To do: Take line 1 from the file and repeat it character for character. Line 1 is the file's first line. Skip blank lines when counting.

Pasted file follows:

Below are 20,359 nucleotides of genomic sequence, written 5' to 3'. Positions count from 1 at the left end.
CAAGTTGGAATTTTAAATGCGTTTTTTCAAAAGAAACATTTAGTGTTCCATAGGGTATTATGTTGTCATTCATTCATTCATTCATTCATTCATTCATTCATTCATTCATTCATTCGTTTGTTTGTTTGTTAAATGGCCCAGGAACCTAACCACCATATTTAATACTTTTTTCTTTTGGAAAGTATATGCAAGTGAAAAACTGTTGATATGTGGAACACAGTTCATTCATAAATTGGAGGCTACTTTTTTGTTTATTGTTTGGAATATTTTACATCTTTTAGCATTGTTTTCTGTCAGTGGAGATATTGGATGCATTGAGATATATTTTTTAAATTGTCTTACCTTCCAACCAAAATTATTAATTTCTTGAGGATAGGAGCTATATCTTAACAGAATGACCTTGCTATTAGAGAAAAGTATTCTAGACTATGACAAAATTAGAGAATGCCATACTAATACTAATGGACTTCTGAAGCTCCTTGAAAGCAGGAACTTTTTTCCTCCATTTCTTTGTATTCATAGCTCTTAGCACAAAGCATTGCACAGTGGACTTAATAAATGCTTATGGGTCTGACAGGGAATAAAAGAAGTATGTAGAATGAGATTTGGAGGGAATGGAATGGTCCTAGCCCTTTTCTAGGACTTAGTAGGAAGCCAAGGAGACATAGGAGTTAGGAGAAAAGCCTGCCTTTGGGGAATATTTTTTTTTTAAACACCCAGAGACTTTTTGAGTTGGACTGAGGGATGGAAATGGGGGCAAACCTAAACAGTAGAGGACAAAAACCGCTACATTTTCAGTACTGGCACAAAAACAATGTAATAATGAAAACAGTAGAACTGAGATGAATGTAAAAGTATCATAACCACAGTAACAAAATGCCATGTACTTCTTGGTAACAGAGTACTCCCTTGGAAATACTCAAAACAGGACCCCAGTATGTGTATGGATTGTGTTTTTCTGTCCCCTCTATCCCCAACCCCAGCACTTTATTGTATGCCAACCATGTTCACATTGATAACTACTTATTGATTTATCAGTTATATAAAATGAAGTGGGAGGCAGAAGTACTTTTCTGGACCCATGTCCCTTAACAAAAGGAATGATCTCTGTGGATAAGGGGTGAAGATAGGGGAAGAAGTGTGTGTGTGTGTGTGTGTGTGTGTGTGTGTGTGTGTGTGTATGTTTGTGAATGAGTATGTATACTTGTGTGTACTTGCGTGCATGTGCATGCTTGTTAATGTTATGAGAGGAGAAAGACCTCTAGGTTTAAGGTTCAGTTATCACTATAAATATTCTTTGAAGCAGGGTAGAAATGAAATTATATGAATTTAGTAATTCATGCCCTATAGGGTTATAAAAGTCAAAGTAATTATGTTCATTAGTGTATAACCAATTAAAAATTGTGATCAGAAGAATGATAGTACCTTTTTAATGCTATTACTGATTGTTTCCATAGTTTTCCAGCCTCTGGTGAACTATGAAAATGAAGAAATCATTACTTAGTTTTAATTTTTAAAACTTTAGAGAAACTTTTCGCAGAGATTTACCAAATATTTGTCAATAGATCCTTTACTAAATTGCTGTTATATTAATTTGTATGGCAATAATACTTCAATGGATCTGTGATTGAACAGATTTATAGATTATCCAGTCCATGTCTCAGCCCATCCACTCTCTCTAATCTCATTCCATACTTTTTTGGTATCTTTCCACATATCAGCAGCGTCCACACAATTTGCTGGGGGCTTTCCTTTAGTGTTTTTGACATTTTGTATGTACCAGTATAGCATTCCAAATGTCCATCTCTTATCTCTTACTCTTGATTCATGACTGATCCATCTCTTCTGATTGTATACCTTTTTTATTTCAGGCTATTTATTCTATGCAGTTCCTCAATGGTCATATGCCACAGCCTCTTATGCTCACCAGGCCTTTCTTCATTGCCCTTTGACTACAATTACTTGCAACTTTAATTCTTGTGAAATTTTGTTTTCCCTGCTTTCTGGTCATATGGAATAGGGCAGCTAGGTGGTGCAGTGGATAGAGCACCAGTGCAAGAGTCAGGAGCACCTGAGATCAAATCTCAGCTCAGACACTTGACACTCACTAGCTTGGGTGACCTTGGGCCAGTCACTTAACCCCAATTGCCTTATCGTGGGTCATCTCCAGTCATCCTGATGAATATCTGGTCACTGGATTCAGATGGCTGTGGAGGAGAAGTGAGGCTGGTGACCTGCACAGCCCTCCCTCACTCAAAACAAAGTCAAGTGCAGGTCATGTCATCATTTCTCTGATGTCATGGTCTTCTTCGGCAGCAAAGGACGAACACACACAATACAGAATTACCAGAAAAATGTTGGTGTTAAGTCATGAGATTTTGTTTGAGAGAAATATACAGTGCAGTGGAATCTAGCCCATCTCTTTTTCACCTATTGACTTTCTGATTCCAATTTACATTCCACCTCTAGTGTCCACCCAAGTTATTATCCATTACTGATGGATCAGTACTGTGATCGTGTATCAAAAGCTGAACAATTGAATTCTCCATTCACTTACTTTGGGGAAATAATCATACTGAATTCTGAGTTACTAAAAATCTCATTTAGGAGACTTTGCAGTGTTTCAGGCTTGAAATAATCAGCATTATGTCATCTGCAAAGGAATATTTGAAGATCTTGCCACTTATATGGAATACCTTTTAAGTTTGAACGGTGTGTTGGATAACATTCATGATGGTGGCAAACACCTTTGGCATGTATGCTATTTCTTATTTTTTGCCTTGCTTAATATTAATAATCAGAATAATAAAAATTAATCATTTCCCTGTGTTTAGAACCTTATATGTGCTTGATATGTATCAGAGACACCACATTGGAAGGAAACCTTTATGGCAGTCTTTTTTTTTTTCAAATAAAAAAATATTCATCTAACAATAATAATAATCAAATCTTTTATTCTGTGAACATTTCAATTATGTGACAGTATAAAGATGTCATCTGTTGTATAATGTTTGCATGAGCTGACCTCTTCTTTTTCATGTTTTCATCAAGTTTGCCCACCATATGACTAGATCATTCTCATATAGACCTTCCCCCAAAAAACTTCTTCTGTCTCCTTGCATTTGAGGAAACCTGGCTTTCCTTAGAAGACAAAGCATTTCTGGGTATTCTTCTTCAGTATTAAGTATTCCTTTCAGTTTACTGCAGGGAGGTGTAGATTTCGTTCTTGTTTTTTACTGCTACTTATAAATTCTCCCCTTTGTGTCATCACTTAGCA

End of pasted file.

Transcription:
Below are 20,359 nucleotides of genomic sequence, written 5' to 3'. Positions count from 1 at the left end.